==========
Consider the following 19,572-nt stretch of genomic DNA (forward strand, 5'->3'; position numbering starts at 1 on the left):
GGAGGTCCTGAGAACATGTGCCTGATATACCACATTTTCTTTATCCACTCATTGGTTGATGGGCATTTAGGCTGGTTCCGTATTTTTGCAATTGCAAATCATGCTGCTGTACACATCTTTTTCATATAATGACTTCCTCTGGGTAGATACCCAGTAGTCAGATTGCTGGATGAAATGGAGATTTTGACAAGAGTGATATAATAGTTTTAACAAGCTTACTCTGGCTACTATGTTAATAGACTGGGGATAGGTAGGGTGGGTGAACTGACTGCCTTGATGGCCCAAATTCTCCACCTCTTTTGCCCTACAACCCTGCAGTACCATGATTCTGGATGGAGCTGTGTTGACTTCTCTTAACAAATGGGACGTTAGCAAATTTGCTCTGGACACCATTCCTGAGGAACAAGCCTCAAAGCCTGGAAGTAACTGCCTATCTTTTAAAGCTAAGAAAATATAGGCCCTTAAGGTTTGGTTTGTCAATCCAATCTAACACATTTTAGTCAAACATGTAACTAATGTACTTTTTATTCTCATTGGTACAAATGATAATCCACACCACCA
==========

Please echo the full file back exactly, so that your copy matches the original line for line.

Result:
Consider the following 19,572-nt stretch of genomic DNA (forward strand, 5'->3'; position numbering starts at 1 on the left):
GGAGGTCCTGAGAACATGTGCCTGATATACCACATTTTCTTTATCCACTCATTGGTTGATGGGCATTTAGGCTGGTTCCGTATTTTTGCAATTGCAAATCATGCTGCTGTACACATCTTTTTCATATAATGACTTCCTCTGGGTAGATACCCAGTAGTCAGATTGCTGGATGAAATGGAGATTTTGACAAGAGTGATATAATAGTTTTAACAAGCTTACTCTGGCTACTATGTTAATAGACTGGGGATAGGTAGGGTGGGTGAACTGACTGCCTTGATGGCCCAAATTCTCCACCTCTTTTGCCCTACAACCCTGCAGTACCATGATTCTGGATGGAGCTGTGTTGACTTCTCTTAACAAATGGGACGTTAGCAAATTTGCTCTGGACACCATTCCTGAGGAACAAGCCTCAAAGCCTGGAAGTAACTGCCTATCTTTTAAAGCTAAGAAAATATAGGCCCTTAAGGTTTGGTTTGTCAATCCAATCTAACACATTTTAGTCAAACATGTAACTAATGTACTTTTTATTCTCATTGGTACAAATGATAATCCACACCACCA